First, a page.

The final chapter is co-written with Graham Murdock, and is also about the representation of madness in UK TV shows. It provides a historical account that contextualizes the different kinds of show under analysis. The authors note that there are pressures on TV to draw with viewer in by using celebrities who have mental illness themselves, and to simplify and sensationalize the issues. They hold out some hope that the internet can provide a space for other sorts of portrayals of mental illness. However, for viewers without access to the shows under discussion, it will be very difficult to assess the descriptions that this chapter makes, or to make much use of their analysis. That is to say, this part of the book is especially restricted in interest to those with access to UK TV archives -- although we might hope that some of the programs under discussion can be found on the internet.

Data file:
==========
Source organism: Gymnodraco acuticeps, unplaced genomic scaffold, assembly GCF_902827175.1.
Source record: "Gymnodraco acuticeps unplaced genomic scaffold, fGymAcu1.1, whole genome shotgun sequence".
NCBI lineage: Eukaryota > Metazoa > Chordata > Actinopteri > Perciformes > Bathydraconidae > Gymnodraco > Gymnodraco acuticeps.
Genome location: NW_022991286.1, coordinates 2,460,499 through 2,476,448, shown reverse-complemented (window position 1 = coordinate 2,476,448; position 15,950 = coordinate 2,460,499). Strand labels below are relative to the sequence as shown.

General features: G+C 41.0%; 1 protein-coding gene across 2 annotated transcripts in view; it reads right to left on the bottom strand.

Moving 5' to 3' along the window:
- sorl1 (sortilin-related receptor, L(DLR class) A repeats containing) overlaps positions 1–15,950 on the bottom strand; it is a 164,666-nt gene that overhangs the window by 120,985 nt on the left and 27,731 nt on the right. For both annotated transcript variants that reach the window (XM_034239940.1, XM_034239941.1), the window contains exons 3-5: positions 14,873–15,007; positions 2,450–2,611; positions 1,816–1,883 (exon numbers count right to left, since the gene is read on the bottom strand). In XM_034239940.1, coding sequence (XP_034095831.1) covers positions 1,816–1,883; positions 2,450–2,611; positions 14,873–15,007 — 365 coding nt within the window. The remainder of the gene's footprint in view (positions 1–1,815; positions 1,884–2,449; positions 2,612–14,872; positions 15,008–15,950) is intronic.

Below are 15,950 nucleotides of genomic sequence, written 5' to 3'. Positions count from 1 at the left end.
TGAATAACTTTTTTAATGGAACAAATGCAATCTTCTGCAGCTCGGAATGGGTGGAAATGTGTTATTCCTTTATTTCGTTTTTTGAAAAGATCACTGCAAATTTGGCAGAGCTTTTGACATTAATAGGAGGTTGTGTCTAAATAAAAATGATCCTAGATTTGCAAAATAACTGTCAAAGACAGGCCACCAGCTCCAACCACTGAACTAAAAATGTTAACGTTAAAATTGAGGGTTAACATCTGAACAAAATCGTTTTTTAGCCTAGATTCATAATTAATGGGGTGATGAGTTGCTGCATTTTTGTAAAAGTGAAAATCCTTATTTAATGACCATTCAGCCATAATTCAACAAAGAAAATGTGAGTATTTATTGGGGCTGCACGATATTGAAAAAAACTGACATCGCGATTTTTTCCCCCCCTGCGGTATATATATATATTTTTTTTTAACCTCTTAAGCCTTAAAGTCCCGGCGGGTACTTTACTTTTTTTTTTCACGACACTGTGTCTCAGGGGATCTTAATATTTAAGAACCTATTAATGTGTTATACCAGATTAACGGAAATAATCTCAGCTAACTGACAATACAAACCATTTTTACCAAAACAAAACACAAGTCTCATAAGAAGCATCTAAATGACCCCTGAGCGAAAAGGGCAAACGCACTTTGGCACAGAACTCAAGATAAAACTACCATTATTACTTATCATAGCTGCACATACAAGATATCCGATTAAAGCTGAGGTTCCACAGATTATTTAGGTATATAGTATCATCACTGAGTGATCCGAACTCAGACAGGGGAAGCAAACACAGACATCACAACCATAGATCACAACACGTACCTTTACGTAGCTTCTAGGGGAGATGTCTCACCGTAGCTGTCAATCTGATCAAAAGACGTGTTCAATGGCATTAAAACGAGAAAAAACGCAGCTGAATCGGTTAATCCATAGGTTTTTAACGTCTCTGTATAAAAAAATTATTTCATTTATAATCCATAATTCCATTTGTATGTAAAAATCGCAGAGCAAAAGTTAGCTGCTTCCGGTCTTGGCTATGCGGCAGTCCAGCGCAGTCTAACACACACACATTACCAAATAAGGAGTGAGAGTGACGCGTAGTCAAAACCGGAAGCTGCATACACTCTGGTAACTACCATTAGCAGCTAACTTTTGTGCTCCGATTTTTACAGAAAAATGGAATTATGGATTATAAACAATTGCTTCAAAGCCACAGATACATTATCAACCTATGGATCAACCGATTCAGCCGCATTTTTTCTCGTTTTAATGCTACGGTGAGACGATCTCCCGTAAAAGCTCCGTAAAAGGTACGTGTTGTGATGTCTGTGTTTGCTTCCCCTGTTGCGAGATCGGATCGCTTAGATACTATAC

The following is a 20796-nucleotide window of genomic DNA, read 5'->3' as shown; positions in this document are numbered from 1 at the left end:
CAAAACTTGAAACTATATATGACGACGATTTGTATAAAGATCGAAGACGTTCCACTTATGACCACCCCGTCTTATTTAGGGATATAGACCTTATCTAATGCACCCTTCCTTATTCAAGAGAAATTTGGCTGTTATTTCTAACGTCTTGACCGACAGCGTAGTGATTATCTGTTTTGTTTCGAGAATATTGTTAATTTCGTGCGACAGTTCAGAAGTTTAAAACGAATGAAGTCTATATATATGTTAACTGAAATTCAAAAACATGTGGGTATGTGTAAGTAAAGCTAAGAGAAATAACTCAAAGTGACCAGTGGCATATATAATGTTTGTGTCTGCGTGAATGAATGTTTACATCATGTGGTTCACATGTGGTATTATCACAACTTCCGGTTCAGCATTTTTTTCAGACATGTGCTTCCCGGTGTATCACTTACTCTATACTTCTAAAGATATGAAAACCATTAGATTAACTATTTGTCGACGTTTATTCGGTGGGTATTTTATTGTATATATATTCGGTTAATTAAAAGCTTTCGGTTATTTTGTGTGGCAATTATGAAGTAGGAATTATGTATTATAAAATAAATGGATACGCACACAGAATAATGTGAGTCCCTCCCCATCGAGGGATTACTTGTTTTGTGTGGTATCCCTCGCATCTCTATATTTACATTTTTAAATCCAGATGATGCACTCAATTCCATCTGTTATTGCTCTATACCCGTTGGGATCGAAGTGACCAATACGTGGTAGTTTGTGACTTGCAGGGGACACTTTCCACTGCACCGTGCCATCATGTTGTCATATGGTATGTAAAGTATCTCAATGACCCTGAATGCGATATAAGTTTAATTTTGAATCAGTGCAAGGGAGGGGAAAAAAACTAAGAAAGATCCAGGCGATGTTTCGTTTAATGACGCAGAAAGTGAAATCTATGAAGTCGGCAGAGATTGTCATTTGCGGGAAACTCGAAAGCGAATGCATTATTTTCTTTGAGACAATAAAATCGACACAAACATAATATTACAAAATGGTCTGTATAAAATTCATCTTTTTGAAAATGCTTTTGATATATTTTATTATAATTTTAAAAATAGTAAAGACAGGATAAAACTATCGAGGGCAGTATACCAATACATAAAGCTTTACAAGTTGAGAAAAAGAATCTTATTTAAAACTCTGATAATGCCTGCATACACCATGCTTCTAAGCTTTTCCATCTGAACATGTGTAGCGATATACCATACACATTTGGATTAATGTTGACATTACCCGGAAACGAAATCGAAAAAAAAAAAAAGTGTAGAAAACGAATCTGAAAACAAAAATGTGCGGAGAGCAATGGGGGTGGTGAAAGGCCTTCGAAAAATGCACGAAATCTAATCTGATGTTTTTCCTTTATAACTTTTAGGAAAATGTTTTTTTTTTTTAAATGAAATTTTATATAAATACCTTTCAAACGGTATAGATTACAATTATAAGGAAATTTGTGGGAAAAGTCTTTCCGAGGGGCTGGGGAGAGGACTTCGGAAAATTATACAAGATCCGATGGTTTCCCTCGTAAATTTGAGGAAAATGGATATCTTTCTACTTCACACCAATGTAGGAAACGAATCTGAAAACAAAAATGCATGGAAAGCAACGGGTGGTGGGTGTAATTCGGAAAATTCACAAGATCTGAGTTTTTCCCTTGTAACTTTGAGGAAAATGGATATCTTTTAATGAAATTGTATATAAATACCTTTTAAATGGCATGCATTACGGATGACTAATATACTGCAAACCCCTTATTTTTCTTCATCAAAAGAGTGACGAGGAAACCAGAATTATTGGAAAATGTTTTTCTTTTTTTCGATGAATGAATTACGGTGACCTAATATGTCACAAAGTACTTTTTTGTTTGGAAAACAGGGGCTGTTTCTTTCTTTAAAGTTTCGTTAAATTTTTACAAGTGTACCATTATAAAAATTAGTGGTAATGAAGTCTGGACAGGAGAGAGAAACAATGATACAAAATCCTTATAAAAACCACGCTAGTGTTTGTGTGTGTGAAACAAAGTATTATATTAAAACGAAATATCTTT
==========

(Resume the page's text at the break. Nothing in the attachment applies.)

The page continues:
As a whole, there is a lot in Mediating Madness that deserves study, but it is a difficult book to make use of, especially for readers outside of the UK. It is certainly a difficult task to balance approachability with theoretical depth, but Cross too often makes his ideas unnecessarily complicated with his references to the existing literature. More than once he mentions the historian of madness Roy Porter, who had a great ability to provide analysis in ways that are clear to a general readership, and this book would have been much better if he had been able to model his approach on Porter's. In terms of its content, it fills a gap in the literature, but it is a specialized resource. It is not a book I would use in an undergraduate course, although I might discuss some of Cross's observations in lectures. We can hope that he continues this line of scholarship and does work that will make his main theses clearer and will be appreciated by a wider readership.
© 2013 Christian Perring
Christian Perring, Professor of Philosophy, Dowling College, New York